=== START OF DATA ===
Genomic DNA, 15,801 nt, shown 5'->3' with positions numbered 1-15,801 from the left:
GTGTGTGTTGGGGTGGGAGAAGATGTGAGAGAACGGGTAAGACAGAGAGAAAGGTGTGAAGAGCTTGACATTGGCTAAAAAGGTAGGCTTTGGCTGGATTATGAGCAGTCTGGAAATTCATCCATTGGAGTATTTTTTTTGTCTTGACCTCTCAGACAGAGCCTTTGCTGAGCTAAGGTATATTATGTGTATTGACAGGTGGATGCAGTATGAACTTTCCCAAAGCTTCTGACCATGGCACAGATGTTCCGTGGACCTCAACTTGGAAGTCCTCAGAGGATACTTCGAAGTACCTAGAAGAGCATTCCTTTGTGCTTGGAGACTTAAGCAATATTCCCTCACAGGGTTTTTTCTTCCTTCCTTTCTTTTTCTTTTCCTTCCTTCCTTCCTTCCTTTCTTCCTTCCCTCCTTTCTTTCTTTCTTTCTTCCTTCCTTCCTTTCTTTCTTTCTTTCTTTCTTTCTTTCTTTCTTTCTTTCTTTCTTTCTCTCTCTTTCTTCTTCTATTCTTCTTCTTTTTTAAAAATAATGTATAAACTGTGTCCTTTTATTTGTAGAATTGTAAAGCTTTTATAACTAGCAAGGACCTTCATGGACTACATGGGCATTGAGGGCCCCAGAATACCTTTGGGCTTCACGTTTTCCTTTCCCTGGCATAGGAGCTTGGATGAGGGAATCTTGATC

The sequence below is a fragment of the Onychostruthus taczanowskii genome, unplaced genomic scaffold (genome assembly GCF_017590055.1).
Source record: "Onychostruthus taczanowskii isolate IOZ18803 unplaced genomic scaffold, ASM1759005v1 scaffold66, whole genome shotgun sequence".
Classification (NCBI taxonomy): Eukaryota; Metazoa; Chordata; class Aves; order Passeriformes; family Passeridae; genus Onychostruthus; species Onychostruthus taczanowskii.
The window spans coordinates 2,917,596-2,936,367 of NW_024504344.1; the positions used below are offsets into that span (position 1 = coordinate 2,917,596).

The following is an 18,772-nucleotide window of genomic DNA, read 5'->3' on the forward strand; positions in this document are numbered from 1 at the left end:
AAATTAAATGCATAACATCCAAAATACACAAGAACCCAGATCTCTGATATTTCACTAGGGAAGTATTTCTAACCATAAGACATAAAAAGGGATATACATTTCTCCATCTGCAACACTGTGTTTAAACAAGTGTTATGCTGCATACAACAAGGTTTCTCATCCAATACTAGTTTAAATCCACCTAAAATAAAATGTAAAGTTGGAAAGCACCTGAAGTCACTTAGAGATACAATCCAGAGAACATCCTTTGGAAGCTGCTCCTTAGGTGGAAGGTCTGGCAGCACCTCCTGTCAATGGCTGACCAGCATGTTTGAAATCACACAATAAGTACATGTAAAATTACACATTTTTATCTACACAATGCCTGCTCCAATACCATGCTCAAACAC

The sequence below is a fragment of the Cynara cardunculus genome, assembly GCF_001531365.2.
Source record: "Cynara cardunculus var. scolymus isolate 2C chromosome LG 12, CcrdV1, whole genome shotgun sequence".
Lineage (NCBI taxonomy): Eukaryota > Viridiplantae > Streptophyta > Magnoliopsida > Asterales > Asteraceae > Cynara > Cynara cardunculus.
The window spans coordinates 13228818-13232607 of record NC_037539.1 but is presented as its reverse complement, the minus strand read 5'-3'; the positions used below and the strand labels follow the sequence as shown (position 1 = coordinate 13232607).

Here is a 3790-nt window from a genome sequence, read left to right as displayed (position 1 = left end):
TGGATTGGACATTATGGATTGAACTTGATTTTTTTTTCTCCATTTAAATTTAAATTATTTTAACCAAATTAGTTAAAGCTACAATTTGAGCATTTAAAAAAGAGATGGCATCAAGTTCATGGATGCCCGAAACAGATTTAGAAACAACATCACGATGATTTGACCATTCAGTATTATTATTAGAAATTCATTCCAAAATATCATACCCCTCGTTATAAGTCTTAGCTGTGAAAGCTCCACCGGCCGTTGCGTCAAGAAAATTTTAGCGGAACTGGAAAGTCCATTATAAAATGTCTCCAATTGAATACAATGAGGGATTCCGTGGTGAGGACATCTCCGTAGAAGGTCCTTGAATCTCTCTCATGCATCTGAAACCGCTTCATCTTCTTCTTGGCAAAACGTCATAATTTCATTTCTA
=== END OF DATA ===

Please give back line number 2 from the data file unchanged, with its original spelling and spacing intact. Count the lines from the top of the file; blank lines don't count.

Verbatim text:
GTGTGTGTTGGGGTGGGAGAAGATGTGAGAGAACGGGTAAGACAGAGAGAAAGGTGTGAAGAGCTTGACATTGGCTAAAAAGGTAGGCTTTGGCTGGATTATGAGCAGTCTGGAAATTCATCCATTGGAGTATTTTTTTTGTCTTGACCTCTCAGACAGAGCCTTTGCTGAGCTAAGGTATATTATGTGTATTGACAGGTGGATGCAGTATGAACTTTCCCAAAGCTTCTGACCATGGCACAGATGTTCCGTGGACCTCAACTTGGAAGTCCTCAGAGGATACTTCGAAGTACCTAGAAGAGCATTCCTTTGTGCTTGGAGACTTAAGCAATATTCCCTCACAGGGTTTTTTCTTCCTTCCTTTCTTTTTCTTTTCCTTCCTTCCTTCCTTCCTTTCTTCCTTCCCTCCTTTCTTTCTTTCTTTCTTCCTTCCTTCCTTTCTTTCTTTCTTTCTTTCTTTCTTTCTTTCTTTCTTTCTTTCTTTCTCTCTCTTTCTTCTTCTATTCTTCTTCTTTTTTAAAAATAATGTATAAACTGTGTCCTTTTATTTGTAGAATTGTAAAGCTTTTATAACTAGCAAGGACCTTCATGGACTACATGGGCATTGAGGGCCCCAGAATACCTTTGGGCTTCACGTTTTCCTTTCCCTGGCATAGGAGCTTGGATGAGGGAATCTTGATC